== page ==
Your Children Are Not Your Children

Your children are not your children
They are the sons and daughters of life’s longing for itself.
They come through you but not from you,
And though they are with you yet they belong not to you.

You may give them your love but not your thoughts,
For they have their own thoughts.
You may house their bodies but not their souls,
For their souls dwell in the house of tomorrow, which you cannot visit, not even in your dreams.

– Kahlil Gibran

I’ve been listening to a South African group that uses this poem for its song lyrics.  As one about to have a child, you can bet it has got me thinking.  Much of the time, I find this song incredibly reassuring.  As a responsibility, raising a child is daunting.  But conceiving of a child as a gift may help me to balance that responsibility with deep appreciation for that incredible opportunity.  And, control freak that I am, it may help me to better enjoy the differences that my child and I are bound to have.  When people talk about the wonder of seeing “he’s his own little person,” it’s the understanding that though he comes from you he does not, as with so many things we do or create, directly reflect your craftsmanship.  If he were, how much more limited he would be!

Along with the liberty of a child not being solely yours, of course, comes quite a bit of terrifying vulnerability.  I cannot control everything about my child, which means that he is open to all kinds of influences from the culture around him.  Just because I love to read does not mean that I can make him love it, too.  Just because I waved away alcohol doesn’t mean he will follow my lead.  If it is out there, if it is around him, he may well pick it up, try it, pursue it.  And this is when I realize why parenting tends to make one socially conservative.  Although I may feel that bull rings in the nose are not for me, I can live quite peaceably with one who doesn’t share that sentiment.  That’s how we make it through college, live as companionable adults, and have friends who don’t share our aesthetics, morals, life goals.  As adults who think we have something of a backbone and the ability to make independent choices (yes, I hear the psychologists and sociologists snickering), we think we can brave that kind of diversity and reap its benefits with little or no cost to ourselves.

But throw a kid in that mix, and we have something very different going on.  If you don’t want your kid to have more holes in his nose than the two with which he was born, you may be reluctant to expose your kid to models of other lifestyles.  “Impressionable youth” isn’t merely a manner of speaking–they’re like sponges, often picking up bacteria and parasites as well as the steady diet of ethical living that you and others may be feeding them.  And they may not realize the cost of what they have swallowed before they decide they like the taste and crave more.  Scary doesn’t even cover it.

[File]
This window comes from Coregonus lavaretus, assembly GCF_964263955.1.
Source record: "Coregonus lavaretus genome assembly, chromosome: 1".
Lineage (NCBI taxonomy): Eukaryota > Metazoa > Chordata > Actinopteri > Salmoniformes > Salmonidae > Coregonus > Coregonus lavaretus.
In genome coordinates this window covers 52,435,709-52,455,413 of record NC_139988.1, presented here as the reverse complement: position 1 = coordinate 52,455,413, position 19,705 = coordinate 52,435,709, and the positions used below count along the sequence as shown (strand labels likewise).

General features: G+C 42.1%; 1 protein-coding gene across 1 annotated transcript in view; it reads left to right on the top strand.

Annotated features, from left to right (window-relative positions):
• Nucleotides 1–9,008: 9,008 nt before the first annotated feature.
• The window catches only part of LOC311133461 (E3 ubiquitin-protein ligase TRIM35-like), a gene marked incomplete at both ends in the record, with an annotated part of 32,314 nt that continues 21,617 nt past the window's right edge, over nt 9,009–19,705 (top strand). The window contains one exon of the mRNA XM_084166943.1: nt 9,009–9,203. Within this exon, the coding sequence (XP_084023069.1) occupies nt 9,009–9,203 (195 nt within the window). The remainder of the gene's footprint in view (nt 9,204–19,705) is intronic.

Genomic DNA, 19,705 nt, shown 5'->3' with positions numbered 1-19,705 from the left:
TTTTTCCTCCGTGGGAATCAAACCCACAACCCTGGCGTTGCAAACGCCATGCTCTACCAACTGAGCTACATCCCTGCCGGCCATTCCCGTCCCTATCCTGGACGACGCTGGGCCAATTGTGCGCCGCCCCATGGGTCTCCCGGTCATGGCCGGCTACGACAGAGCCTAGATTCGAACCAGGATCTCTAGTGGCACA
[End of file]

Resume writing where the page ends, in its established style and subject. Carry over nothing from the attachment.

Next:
The influence of society isn’t just for my child, either.  As an adult, no one tells me what to do.  Assuming I don’t break any laws, few people can presume upon their relation with me to tell me I really need to wear a longer skirt or reconsider my rude behavior.  When I went to college I remember feeling quite distinctly the difference from home, since at college no one was in a position to hug or scold or wrestle with me (yes, Adam, I missed our sibling squabbles), and everything was, well, polite.  Civilized, you might say.  But I missed that corrective element from home partly because the correction presumed a kind of intimacy I craved.  It goes without saying, however, that independence offers the individual substantial rewards; I certainly like doing what I like, as I like it, without first having to secure the approbation of 45 close friends and relatives.

When you have kids, though, more people are inclined to interfere if they don’t approve of how a child is treated (whether he is being yelled at in a grocery aisle or, perhaps, simply wearing mismatched clothes to school).  And your parenting skills are on display for the entire world to judge.  Often in the past few years while Sydney and I picked blueberries or strawberries we would be surrounded by families and subjected to the litanies of the parents: “Alrighty, Kasey, so only pick the red ones.  Yes, the strawberry plants are very interesting.  No, no, no dirt in the mouth!”  Watching parents parent can be amusing, frustrating, anxiety-inducing, and even, occasionally, simply delightful.  There is something about children that enables us (and, occasionally, obliges us) to reach past the barriers of individuality we have built up and correct and support.  Parents need more resources than they can provide on their own and communities cannot sit by and watch a child being neglected or abused.  We don’t actually believe that “anything goes” with children, as you find out very quickly if you decide to let your kid skip out of grade school for a month.

As one who has lived delightfully independently as a healthy, employed adult for a few years now, I am not really ready to enter into a lifetime of major social vulnerability (you see how well I took to the idea of strangers touching my stomach).  I have, at least, acknowledged that I can’t hope to be immune to it; I have cast furtive looks around at other pregnant women to see how it’s done and others, in their turn, have asked numerous eyebrow-raising questions about my personal life because of my pregnancy.  It’s here, ready or not.


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